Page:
Monday, November 13, 2017

Encountering the ENCOUNTER Exhibition at the Museum of Australia

I went on a road trip with my friend and collaborator Peter Waples Crowe to see the exhibition ENCOUNTER at the Museum of Australia. The trip to Canberra was also designed for us to spend time together and think through and discuss a project we are both working on for the Ballarat Art Gallery for 2017. Peter was asked by Gordon Morrison from the Ballarat Art Gallery to do an exhibition that responded to their collection of colonial prints which are mostly of Aboriginal people depicted through the eyes of the colonial invader. As you might imagine they are variously representing people from the most strange to the most idealised but all definitely as 'the other'.
Peter asked me to collaborate with him for this exhibition as he liked my work and saw an interesting connection between my reconstructed anti colonial furniture and his work.
So this was the context for our trip. We had also planned to visit one of Peter's cousins, a Ngarigo elder at Tumburumba on the way home.

The exhibition was questionable in its layout as it was very confusing to get around and I felt like I was missing things. It also had the stereotypical brown and black look that always goes with anything Indigenous that I wonder about. It was very much a 'museum' exhibition and yet it was full of the most amazing art which Peter informed me are now beginning to be called 'belongings' rather than 'artefacts' which is a museum term that I have always felt uncomfortable about.
However the main impression I had from the time spent there was of deep sadness. In fact when I found Peter after about half an hour of watching videos and reading text by Aboriginal people responding to the British Museum bringing their belongings home and then taking them back again, I had tears streaming down my face and so did he. Overwhelmingly every person said a version of this, 'we want them back, you have taken everything else and these are all we have left, please give them back!' The belongings were exquisite objects that showed over and over again the sophistication of the culture that produced them and the giant theft that placed them in the hands of the British Museum. Even objects that were supposedly given or traded were mostly done so with dubious sentiment. There was some concession to Aboriginal artist today who had made objects in response to the British Museum's belongings however there was a significant absence of some contemporary artists such as Maree Clarke who has a long history of researching stolen belongings in museums and reconstructing cultural practices from this work.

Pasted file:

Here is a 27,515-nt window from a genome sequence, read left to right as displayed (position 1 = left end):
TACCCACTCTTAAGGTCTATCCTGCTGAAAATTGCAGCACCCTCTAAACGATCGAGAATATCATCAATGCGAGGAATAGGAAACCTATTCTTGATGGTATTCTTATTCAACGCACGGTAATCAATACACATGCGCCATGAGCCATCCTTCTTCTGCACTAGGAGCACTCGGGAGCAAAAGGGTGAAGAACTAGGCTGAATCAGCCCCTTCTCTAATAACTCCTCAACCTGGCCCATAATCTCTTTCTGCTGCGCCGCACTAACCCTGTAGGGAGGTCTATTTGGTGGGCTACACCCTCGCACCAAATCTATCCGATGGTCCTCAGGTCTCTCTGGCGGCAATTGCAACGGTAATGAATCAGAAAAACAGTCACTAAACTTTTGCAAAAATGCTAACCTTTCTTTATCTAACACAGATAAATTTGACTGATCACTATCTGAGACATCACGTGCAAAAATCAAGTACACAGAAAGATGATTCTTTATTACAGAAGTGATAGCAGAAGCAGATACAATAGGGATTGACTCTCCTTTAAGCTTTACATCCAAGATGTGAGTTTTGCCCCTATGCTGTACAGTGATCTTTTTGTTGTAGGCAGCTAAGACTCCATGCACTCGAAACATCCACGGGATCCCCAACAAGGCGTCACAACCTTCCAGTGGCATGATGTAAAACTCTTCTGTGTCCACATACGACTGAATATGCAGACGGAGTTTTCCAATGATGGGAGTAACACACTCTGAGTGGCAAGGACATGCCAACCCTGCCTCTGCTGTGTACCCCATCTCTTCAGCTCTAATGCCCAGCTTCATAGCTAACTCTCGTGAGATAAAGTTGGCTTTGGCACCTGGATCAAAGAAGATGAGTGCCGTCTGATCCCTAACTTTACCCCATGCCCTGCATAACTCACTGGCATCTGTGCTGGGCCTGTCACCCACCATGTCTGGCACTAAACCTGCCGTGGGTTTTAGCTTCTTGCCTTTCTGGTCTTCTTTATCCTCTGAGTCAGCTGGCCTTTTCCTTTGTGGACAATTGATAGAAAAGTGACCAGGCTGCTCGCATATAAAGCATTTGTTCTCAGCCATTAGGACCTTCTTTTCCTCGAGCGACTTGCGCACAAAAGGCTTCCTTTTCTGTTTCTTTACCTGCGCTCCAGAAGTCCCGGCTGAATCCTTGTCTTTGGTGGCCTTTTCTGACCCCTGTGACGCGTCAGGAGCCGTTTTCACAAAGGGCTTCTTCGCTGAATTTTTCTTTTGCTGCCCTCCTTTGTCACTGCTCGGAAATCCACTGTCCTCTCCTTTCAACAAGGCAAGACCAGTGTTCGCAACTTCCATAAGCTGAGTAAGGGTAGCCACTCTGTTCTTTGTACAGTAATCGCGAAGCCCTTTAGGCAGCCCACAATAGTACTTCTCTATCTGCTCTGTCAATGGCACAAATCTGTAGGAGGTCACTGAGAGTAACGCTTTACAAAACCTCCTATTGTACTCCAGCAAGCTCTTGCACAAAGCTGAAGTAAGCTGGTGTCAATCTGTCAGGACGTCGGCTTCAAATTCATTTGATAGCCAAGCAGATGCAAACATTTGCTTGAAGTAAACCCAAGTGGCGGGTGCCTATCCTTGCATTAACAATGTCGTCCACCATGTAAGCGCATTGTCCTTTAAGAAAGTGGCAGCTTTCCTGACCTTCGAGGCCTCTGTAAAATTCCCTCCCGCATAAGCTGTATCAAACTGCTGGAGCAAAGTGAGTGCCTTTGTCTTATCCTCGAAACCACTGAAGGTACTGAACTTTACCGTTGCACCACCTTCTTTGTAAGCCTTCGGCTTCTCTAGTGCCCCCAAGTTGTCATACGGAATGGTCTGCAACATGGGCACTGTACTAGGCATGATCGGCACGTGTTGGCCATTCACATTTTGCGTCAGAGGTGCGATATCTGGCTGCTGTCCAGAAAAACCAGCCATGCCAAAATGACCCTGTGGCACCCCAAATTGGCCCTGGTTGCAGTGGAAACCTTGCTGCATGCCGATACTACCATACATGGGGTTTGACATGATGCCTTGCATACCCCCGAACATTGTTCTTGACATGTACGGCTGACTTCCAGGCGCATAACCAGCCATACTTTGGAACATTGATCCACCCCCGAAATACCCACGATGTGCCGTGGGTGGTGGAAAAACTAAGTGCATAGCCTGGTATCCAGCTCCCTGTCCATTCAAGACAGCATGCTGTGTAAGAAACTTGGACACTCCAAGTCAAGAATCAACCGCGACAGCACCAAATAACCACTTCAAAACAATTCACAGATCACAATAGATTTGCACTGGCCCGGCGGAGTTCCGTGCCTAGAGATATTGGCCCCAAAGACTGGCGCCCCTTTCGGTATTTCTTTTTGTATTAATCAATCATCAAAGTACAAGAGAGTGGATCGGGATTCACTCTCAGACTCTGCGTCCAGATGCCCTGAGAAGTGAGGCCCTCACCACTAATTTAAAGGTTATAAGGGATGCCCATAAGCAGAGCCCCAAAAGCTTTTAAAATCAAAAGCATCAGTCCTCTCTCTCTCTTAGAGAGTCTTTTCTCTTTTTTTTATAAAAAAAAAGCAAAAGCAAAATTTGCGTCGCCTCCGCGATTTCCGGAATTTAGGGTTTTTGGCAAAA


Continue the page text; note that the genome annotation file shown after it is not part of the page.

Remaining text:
Next door was an exhibition curated by Jonathon Jones involving a contemporary art response to the ENCOUNTERS exhibition. This involved some really good work by people such as Julie Gough and ?????

After the Encounter with ENCOUNTERS we drove down to Tumburumba  to meet Uncle John Casey, Peter's cousin. This was an experience that totally overshadowed the museum encounter and left me in no doubt about the importance of cultural belongings being restored to their rightful place.

Uncle John Casey - Ngarigo Edler